Though anti-ESG rhetoric has amped up since the term entered the country’s political bloodstream, one advisor believes the vocal opposition could end up ultimately helping ESG strategies in the long run.
“I don’t think it’s finished and over and done with, but it’s a hot mess right now. I think that’s a good thing,” said Liz Simmie, the co-founder of Honeytree Investment Management. “It’s driving clients who think they care about this stuff to dig deeper and to ask better questions and come to their advisors, which is how it’s always been.”
As a result, Simmie said she was “optimistic” about the strategy’s future. Her comments came during a panel at this week’s Wealth Management EDGE Conference, which took place at The Diplomat Beach Resort in Hollywood Beach, Fla.
The political rhetoric from legislators and politicians has continued to ramp up in the past year, with numerous calls that the strategy prioritizes Democratic policies as a form of “woke capitalism.”
According to a report from PGIM DC Solutions, state legislators have introduced dozens of ESG-related bills, and though some of these are progressive in nature, most are Republican-backed measures aimed at stemming the practice. In March, President Joe Biden issued his first veto overturning congressional legislation that would have rescinded a Labor Department rule permitting ESG considerations by investment managers.
Panelists noted the irony of the panel taking place in the Sunshine State. Florida Gov. Ron DeSantis is one of the most vociferous critics of ESG, including a high-profile battle with The Walt Disney Co. in the run-up to his entrance in the 2024 race for the Republican Party's presidential nomination. (DeSantis officially entered the race on Wednesday, but he currently trails former President Donald Trump in national polls of GOP voters.)
Aside from the political turmoil, Eric Balchunas, a senior ETF analyst and fund products specialist for Bloomberg, said ESG was having a “rough year,” including a slowdown in flows as well as BlackRock facing fire over its ESG strategies.
The rise in interest rates has dragged down performance as well. In fact, Balchunas said he believed Federal Reserve Chair Jerome Powell had done much more to derail ESG than DeSantis and called the political rhetoric a “sideshow.”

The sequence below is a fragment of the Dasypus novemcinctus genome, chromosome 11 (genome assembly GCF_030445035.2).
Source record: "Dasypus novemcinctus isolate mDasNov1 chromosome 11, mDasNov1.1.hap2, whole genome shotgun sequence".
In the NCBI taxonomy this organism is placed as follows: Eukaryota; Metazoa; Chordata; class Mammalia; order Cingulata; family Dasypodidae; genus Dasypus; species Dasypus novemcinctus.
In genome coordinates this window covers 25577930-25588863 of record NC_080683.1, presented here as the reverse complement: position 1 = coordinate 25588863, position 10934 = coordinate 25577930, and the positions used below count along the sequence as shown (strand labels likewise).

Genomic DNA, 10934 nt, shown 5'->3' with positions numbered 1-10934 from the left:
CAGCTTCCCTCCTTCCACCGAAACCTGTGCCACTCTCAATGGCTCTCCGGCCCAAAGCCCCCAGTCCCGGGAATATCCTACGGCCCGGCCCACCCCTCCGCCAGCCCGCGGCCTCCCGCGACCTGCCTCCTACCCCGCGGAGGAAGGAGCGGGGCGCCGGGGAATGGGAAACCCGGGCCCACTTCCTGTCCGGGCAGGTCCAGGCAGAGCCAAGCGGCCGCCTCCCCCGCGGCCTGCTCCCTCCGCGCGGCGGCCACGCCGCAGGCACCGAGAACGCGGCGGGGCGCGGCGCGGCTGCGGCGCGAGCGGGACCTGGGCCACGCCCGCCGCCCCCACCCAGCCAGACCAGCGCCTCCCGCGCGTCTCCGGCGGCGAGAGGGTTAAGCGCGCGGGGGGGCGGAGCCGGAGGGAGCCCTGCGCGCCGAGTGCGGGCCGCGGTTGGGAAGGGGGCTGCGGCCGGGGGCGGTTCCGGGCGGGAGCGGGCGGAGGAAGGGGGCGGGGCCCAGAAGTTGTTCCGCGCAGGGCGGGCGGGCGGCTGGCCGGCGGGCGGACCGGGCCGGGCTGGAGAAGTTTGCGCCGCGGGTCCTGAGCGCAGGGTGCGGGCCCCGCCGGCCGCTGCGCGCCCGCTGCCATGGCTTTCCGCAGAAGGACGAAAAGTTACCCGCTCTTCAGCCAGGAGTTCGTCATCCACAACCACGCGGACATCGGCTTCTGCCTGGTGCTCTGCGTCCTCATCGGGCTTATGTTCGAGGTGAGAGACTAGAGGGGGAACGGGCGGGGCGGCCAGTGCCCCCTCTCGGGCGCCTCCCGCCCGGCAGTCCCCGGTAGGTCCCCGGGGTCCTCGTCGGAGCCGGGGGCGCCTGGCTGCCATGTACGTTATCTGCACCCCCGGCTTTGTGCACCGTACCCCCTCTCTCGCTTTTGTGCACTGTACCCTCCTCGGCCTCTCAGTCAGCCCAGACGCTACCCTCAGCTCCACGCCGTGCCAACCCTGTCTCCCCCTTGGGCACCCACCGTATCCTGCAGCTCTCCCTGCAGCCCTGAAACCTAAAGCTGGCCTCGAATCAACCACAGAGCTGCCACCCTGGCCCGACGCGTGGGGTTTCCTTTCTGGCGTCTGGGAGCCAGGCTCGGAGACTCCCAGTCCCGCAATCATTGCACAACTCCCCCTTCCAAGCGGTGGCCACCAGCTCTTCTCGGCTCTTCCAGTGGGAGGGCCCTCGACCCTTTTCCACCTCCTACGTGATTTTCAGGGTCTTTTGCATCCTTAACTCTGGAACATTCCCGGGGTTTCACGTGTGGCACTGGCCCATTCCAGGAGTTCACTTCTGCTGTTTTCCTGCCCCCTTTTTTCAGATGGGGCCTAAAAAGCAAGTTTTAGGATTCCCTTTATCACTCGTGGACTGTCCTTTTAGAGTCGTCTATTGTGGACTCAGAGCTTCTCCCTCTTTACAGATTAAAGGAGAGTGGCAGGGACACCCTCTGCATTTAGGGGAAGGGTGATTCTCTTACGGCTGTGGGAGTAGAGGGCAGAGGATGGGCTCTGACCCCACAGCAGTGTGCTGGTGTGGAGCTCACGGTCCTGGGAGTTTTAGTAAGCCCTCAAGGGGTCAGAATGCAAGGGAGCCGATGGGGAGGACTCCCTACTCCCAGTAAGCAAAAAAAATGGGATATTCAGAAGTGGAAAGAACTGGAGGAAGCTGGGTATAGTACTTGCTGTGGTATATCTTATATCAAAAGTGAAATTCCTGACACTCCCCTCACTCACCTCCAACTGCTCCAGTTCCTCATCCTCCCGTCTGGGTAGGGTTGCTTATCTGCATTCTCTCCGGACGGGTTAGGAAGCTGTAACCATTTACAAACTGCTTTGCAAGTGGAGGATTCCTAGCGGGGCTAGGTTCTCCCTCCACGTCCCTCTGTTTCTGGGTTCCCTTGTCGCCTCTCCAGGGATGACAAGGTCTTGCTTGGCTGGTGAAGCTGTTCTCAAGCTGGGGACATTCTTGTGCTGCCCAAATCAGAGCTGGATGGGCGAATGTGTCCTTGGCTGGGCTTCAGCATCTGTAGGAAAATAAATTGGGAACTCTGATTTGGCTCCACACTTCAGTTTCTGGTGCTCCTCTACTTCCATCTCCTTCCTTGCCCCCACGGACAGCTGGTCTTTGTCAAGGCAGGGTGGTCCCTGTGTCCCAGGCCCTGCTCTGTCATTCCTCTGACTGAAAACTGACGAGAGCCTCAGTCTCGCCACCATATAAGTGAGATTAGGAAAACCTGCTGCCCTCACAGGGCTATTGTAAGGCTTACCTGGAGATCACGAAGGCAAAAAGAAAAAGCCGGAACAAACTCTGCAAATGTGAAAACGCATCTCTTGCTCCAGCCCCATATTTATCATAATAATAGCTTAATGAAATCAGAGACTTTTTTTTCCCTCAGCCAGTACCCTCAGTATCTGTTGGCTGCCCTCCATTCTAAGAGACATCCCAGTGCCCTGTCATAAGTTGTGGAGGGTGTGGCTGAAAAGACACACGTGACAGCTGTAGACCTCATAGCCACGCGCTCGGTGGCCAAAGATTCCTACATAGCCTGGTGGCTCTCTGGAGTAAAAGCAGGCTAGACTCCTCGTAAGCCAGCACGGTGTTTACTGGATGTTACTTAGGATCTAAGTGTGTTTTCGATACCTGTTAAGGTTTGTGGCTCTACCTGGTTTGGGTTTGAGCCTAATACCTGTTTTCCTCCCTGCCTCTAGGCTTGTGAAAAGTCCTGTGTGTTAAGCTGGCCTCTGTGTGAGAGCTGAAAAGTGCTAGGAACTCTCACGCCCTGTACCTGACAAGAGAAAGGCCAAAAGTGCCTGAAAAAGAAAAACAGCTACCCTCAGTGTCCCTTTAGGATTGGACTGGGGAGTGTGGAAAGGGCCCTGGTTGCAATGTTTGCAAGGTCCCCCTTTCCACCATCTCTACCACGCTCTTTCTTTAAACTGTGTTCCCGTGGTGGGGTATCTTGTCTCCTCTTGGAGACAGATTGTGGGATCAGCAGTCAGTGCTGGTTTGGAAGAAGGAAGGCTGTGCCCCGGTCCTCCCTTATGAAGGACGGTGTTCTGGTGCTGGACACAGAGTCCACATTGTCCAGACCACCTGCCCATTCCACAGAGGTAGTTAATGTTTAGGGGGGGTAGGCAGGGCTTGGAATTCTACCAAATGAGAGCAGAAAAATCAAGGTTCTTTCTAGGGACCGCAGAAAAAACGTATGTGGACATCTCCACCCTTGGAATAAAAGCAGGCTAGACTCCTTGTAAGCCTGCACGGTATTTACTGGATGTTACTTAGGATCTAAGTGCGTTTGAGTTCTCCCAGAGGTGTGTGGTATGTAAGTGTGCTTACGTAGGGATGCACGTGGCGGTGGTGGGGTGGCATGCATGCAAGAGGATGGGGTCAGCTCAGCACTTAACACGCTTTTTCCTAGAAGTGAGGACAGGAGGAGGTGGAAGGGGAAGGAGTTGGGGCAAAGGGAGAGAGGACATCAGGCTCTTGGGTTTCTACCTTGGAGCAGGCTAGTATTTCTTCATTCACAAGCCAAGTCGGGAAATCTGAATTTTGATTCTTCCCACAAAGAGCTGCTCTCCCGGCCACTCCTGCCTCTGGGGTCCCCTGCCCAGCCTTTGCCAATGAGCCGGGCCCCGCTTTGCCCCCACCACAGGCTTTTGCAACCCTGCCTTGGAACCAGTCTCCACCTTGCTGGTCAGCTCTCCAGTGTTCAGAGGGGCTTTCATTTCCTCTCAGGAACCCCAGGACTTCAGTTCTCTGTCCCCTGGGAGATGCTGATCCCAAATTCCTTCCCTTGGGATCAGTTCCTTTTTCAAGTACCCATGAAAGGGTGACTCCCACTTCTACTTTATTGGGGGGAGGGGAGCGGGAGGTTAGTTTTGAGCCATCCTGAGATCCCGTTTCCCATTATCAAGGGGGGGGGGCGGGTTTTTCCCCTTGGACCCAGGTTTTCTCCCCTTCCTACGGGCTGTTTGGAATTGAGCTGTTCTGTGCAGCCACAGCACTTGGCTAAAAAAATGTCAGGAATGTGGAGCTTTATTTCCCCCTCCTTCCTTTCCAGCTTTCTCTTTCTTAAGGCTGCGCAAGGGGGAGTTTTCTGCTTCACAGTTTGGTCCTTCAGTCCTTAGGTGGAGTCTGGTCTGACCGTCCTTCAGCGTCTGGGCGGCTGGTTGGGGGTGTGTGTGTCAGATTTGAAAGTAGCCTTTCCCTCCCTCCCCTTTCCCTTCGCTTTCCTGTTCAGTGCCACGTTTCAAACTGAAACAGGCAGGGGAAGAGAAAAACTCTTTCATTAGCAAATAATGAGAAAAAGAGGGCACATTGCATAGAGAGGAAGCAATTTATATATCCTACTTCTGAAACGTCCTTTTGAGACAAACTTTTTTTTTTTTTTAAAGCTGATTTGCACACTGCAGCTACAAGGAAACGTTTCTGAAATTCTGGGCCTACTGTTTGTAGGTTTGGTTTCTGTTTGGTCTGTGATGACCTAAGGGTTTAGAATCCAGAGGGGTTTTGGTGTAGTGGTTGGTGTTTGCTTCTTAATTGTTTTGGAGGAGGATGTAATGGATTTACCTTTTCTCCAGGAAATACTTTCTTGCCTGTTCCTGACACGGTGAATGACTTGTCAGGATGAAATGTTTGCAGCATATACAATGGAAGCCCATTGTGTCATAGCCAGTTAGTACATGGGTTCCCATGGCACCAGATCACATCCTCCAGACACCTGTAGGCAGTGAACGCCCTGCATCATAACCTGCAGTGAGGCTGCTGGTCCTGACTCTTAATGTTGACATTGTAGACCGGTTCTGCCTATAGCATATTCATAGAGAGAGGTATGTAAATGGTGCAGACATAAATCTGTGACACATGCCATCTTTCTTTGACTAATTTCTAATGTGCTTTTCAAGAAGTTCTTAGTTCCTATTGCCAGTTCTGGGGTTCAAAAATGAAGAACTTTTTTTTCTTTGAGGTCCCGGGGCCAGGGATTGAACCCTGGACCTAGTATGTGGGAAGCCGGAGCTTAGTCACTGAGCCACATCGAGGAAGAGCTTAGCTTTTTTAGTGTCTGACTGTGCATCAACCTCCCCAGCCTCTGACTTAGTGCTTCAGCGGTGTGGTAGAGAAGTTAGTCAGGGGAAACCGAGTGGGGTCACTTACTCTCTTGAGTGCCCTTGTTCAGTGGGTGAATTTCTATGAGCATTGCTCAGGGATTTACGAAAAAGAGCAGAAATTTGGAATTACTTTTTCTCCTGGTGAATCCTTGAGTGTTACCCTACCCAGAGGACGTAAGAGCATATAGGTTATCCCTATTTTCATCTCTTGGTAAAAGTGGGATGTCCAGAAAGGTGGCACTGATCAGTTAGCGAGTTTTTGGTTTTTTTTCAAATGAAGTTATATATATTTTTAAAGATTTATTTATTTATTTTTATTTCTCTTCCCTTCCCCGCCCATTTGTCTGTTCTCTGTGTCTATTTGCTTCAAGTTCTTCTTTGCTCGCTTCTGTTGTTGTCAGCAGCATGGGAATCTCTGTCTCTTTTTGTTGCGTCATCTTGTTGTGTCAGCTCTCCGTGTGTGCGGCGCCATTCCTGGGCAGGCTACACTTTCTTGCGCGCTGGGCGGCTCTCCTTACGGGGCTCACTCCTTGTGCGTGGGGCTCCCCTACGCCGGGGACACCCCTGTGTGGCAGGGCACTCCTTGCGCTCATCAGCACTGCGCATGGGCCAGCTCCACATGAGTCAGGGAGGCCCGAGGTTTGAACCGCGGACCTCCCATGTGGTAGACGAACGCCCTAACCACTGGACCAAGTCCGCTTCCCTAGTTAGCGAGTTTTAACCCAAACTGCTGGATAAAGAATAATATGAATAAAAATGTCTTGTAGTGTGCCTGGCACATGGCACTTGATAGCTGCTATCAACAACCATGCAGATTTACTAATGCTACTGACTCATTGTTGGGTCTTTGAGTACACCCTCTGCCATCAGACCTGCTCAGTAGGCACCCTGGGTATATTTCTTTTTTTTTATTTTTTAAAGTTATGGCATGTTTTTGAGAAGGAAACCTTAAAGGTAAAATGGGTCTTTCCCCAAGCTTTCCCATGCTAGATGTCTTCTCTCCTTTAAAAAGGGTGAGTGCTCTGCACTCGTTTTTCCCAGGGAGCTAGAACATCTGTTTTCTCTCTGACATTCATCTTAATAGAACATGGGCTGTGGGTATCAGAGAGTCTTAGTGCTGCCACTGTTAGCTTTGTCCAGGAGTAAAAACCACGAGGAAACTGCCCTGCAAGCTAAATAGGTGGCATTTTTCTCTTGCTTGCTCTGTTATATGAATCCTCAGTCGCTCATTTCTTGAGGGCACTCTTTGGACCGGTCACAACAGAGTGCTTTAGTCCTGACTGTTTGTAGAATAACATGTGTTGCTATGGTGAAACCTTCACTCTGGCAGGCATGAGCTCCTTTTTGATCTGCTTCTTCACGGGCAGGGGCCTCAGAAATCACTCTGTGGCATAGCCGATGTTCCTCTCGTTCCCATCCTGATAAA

“If you perform, no one cares what Ron DeSantis says,” he said. “If you underperform, then that stuff seems more important.”
At one point, Balchunas asked Luke Oliver, a managing director and head of climate strategies at KraneShares, whether his firm’s China ESG Leaders ETF was an “oxymoron” considering China’s troubled environmental record.
Oliver stressed that if an investor focused on national and international policies, changes and investments in renewables were no longer aspirational but actual. The U.S. Inflation Reduction Act passed last year spent (and encouraged spending) approximately $360 billion on renewables, while China invested $500 billion in renewables last year alone (with the European Union launching its own $288 billion answer to the IRA earlier this year).
“There’s an arms race already happening,” Oliver said. “If you believe and think how you’ve always thought as an investor, you want to get into these environmental plays because that’s where the money is.”
The question of whether to “tilt” or “exclude” certain companies from ESG funds and strategies has long gnawed at advocates and critics alike. Julie Cane, the CEO and co-founder of Democracy Investments, runs an ETF that relies on the former; as a result, the fund invests more in energy companies in Norway and Canada, as opposed to Saudi Arabia.
With scale, Cane said investors would have greater leverage to force the hand of authoritarian states (or companies with poor climate records).
“An oil and gas company will always be an oil and gas company,” she said. “If you want to incentivize them towards renewables, you could reward the companies that are doing that."